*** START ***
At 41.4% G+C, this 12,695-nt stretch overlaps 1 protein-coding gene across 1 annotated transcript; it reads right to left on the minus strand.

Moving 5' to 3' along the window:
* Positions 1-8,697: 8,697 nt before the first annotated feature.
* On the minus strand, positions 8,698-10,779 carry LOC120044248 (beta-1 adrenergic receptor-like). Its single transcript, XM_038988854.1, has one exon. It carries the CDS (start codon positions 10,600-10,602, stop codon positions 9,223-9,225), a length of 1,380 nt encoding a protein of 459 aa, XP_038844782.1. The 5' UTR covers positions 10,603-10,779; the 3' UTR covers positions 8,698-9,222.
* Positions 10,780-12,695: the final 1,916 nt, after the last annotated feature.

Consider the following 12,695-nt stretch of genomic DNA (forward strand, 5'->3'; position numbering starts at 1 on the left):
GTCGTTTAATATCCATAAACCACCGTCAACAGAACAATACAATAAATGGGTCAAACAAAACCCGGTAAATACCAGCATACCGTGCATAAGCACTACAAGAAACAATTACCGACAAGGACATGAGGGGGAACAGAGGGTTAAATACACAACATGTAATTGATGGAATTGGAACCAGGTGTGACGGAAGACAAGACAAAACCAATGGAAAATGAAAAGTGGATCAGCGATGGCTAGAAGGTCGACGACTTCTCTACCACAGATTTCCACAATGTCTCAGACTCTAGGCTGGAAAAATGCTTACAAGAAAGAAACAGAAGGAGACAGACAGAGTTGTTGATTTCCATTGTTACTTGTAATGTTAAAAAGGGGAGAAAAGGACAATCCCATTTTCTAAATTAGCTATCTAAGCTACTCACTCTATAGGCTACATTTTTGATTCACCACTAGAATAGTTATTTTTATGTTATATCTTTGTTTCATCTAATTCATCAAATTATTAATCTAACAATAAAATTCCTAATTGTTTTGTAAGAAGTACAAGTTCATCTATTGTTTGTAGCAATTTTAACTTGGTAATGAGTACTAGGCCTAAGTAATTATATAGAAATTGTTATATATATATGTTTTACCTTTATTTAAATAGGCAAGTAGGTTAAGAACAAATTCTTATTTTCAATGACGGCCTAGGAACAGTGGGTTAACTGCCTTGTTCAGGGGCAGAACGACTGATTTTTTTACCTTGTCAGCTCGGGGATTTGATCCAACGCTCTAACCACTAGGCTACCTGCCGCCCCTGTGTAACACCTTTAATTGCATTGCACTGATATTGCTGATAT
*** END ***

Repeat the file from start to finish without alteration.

At 41.4% G+C, this 12,695-nt stretch overlaps 1 protein-coding gene across 1 annotated transcript; it reads right to left on the minus strand.

Moving 5' to 3' along the window:
* Positions 1-8,697: 8,697 nt before the first annotated feature.
* On the minus strand, positions 8,698-10,779 carry LOC120044248 (beta-1 adrenergic receptor-like). Its single transcript, XM_038988854.1, has one exon. It carries the CDS (start codon positions 10,600-10,602, stop codon positions 9,223-9,225), a length of 1,380 nt encoding a protein of 459 aa, XP_038844782.1. The 5' UTR covers positions 10,603-10,779; the 3' UTR covers positions 8,698-9,222.
* Positions 10,780-12,695: the final 1,916 nt, after the last annotated feature.

Consider the following 12,695-nt stretch of genomic DNA (forward strand, 5'->3'; position numbering starts at 1 on the left):
GTCGTTTAATATCCATAAACCACCGTCAACAGAACAATACAATAAATGGGTCAAACAAAACCCGGTAAATACCAGCATACCGTGCATAAGCACTACAAGAAACAATTACCGACAAGGACATGAGGGGGAACAGAGGGTTAAATACACAACATGTAATTGATGGAATTGGAACCAGGTGTGACGGAAGACAAGACAAAACCAATGGAAAATGAAAAGTGGATCAGCGATGGCTAGAAGGTCGACGACTTCTCTACCACAGATTTCCACAATGTCTCAGACTCTAGGCTGGAAAAATGCTTACAAGAAAGAAACAGAAGGAGACAGACAGAGTTGTTGATTTCCATTGTTACTTGTAATGTTAAAAAGGGGAGAAAAGGACAATCCCATTTTCTAAATTAGCTATCTAAGCTACTCACTCTATAGGCTACATTTTTGATTCACCACTAGAATAGTTATTTTTATGTTATATCTTTGTTTCATCTAATTCATCAAATTATTAATCTAACAATAAAATTCCTAATTGTTTTGTAAGAAGTACAAGTTCATCTATTGTTTGTAGCAATTTTAACTTGGTAATGAGTACTAGGCCTAAGTAATTATATAGAAATTGTTATATATATATGTTTTACCTTTATTTAAATAGGCAAGTAGGTTAAGAACAAATTCTTATTTTCAATGACGGCCTAGGAACAGTGGGTTAACTGCCTTGTTCAGGGGCAGAACGACTGATTTTTTTACCTTGTCAGCTCGGGGATTTGATCCAACGCTCTAACCACTAGGCTACCTGCCGCCCCTGTGTAACACCTTTAATTGCATTGCACTGATATTGCTGATAT